Last Saturday, I arranged for fourteen of my New York and Maryland students to experience a Tai-Chi/Mental Focus seminar with my Kung Fu Master, Sifu Karl Romain. It was magical on so many levels. An hour or so after the seminar I taught many of the same students in our weekly masterclass. After the voice masterclass, a few of us went out for dinner and one of my students said: “Do you know you have become a better teacher since you started studying Kung Fu?” Three days later, at my private Kung Fu lesson, Sifu told me that my Tai Chi has really improved; followed of course by the constructive comments that I need to pay attention to my posture and stance alignment.
First, thank you to my student for her kind comment. She is correct, my teaching has improved significantly since studying Kung Fu and particularly the Tai Chi part of Kung Fu. The reason is that I found in Kung Fu/Tai Chi a visible, tangible physical activity that relates completely to the process of learning to sing and by extension, a confirmation of my theories about the nature of physical training as it pertains to the voice. Tai Chi done well, seen from the outside, looks like the most graceful, most fluid, easiest movement imaginable. But it hides extraordinary strength, without which none of the fluidity and flexibility would be possible.
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At one point in the seminar, Sifu asked me to perform Tai Chi Walking so the students could have a model. It was a performance and it entailed all of the things we performers face. To my students, who were experiencing Tai Chi for the first time, I was an expert. Of course, I am not. With Sifu watching me, I tried the best I could to perform the walk as I had been practicing daily for more than a year. I performed meditatively, focused, yet I was aware of the faults in my alignment which manifested as discomfort in my stance. I was aware of timing errors between hand movements and feet movements, which must be coordinated. I was also aware of the timing of my breathing being sometimes off. When I asked my students what they learned from the Tai Chi walk, one of my tenors told me that watching me perform the Walk he understood what legato means. It was another compliment for which I was grateful, yet I was very aware of how much further I had to go before I could claim true fluidity without tension. Tai Chi is humbling and it is empowering.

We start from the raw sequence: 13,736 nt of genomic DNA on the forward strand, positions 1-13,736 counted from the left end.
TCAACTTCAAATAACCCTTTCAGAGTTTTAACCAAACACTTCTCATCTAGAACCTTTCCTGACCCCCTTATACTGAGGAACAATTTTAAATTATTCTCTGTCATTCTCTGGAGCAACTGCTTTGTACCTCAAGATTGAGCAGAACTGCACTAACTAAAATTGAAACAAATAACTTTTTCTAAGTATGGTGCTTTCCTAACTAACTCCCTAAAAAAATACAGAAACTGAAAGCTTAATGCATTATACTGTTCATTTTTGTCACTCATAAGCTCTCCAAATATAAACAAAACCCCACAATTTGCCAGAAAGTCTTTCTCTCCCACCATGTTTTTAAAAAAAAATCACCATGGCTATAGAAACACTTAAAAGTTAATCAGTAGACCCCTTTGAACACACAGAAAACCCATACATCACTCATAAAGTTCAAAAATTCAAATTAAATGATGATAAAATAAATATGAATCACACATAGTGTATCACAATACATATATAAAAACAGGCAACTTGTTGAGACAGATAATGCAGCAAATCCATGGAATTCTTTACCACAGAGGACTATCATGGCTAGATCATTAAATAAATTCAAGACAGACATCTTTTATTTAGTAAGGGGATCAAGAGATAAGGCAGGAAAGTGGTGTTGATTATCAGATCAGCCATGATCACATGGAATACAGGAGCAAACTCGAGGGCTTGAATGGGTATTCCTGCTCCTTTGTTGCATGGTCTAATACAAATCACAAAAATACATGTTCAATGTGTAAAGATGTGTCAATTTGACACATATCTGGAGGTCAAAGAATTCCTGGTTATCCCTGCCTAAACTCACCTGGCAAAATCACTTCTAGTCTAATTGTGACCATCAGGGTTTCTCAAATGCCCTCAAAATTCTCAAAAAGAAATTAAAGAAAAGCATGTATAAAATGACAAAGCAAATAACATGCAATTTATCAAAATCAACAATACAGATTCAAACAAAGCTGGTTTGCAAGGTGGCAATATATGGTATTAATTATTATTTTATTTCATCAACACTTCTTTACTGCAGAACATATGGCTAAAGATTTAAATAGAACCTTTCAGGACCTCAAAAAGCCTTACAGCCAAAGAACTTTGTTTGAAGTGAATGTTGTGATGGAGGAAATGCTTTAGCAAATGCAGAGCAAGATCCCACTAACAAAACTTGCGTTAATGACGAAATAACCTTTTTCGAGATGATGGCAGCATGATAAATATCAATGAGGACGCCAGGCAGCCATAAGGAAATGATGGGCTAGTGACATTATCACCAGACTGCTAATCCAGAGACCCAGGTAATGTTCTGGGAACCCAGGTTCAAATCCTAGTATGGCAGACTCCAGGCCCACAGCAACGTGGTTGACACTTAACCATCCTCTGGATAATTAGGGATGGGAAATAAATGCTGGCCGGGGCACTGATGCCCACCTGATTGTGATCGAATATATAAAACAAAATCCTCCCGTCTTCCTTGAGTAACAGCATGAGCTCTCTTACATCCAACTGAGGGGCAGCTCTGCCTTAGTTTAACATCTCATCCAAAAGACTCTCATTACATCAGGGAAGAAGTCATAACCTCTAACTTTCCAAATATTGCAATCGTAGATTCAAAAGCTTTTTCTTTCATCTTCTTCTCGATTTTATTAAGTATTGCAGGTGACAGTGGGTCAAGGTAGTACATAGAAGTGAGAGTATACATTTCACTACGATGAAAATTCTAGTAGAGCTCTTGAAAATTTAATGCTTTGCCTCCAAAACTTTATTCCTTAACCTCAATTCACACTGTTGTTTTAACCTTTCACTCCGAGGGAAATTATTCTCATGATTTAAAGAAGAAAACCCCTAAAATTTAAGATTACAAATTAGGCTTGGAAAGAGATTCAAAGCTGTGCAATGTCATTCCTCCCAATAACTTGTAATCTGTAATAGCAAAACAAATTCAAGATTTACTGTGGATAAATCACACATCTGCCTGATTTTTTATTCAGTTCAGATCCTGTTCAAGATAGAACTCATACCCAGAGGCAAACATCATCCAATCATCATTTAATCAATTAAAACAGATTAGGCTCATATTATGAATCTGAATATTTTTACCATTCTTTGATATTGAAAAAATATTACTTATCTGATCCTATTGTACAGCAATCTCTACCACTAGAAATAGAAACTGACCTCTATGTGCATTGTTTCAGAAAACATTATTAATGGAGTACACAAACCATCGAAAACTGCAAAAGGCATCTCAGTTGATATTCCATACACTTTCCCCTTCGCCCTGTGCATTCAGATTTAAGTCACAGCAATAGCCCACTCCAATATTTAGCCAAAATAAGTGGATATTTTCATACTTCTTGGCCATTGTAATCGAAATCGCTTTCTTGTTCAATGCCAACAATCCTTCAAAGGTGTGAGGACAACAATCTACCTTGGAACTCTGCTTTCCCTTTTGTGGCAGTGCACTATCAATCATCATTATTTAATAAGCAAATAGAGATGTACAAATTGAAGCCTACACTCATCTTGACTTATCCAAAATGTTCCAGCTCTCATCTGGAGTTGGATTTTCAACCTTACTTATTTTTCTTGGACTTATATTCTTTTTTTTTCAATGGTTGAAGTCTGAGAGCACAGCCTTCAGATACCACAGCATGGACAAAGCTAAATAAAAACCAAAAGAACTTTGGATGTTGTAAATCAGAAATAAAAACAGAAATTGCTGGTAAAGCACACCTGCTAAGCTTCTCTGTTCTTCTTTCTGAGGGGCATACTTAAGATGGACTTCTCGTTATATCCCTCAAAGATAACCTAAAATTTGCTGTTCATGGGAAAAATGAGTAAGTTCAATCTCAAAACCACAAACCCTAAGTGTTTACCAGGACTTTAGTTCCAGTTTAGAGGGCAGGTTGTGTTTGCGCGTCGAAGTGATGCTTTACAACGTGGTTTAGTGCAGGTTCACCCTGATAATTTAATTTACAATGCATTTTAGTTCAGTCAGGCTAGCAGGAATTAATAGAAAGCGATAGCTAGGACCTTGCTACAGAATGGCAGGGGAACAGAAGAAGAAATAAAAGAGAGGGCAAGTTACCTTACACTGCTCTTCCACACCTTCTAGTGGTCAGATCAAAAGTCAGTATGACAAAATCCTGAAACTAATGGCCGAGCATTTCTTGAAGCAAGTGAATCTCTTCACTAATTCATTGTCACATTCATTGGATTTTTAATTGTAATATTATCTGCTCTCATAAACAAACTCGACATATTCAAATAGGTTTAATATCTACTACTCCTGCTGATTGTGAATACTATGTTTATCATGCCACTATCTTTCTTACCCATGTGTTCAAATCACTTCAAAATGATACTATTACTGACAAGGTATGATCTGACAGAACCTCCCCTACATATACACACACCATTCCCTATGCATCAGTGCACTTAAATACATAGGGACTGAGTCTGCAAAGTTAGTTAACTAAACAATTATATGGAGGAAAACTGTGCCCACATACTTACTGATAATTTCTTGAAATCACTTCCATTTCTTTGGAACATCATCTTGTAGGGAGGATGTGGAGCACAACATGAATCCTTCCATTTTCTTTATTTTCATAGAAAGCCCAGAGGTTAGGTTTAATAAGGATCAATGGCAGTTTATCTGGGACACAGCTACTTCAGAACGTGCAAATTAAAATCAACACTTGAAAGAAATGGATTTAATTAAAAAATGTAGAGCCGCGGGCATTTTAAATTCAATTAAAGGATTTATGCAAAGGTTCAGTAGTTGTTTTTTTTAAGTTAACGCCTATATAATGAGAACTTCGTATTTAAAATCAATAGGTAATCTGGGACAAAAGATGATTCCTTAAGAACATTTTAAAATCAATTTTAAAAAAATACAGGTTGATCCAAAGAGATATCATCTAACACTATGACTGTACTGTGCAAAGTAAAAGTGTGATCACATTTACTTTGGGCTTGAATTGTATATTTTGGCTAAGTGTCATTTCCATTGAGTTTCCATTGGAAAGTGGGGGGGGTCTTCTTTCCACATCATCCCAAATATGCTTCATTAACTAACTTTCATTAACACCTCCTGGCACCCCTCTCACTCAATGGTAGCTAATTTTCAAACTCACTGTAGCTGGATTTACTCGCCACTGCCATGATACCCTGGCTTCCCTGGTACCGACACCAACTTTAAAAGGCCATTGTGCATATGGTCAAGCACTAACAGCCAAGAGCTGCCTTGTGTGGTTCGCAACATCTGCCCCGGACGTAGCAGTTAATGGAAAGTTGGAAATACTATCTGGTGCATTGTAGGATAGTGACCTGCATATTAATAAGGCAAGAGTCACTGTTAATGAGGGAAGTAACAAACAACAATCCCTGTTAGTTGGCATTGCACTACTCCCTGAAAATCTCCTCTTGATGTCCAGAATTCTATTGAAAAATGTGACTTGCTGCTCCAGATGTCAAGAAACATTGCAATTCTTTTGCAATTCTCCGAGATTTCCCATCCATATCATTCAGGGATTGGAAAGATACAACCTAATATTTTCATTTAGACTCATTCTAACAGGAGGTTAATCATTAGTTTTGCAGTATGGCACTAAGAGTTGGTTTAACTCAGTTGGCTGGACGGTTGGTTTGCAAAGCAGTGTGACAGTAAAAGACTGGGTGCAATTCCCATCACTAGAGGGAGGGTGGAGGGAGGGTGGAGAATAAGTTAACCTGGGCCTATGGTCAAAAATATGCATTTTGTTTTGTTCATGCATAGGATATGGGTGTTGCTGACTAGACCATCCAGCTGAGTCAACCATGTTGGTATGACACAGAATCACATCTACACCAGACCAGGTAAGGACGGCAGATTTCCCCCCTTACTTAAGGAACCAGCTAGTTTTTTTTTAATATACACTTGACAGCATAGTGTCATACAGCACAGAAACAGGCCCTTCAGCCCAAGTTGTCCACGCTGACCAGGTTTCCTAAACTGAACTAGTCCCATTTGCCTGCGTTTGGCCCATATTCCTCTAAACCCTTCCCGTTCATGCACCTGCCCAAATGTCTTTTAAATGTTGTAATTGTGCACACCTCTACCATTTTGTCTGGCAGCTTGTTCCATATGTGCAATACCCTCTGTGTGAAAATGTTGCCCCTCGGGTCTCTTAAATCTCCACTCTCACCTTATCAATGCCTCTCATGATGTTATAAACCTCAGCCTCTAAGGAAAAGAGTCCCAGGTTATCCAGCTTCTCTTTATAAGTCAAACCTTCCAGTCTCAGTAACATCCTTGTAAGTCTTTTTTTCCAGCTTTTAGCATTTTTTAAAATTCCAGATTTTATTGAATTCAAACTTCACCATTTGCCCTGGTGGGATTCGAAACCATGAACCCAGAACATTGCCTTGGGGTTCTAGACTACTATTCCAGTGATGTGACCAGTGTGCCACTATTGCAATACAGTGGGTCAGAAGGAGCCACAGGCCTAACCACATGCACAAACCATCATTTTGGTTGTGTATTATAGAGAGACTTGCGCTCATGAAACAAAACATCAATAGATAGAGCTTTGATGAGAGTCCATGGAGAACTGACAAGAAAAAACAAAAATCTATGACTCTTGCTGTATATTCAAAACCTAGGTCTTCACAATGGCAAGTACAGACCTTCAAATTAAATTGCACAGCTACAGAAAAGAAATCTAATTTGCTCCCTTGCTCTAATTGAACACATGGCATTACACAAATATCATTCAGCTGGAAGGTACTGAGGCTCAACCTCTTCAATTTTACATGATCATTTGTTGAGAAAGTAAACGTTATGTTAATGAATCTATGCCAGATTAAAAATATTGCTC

In Tai Chi we do Qi Gong exercises to build strength, flexibility mental focus and inner energy. The first time I did them in a class, I thought I was going to die because my legs hurt so much. And I was watching classmates in their sixties and seventies perform those exercises easily. Now I wake up in the morning and perform a half-hour of Qi Gong exercises and then practice my form for another half-hour. I do not feel tired at the end, but I feel that I had been working out. My strength in general has improved remarkably as manifested in the other Kung Fu styles that I am learning. When I perform my forms, whether Tai Chi or Kung Fu, I am keenly aware of where I am relatively strong and where I am noticeably weak.
Sifu Romain’s teaching is practical and philosophical. We learn principles that lead gradually to skills. No martial artist is perfect. Some do extraordinary things but they seek always to improve. We are never just good or bad. We are in an endless path of improvement. Like a baby who is learning to walk, we lose our balance and fall sometimes, and sometimes we look horribly ungraceful in the attempt to perform the task correctly based on the principles.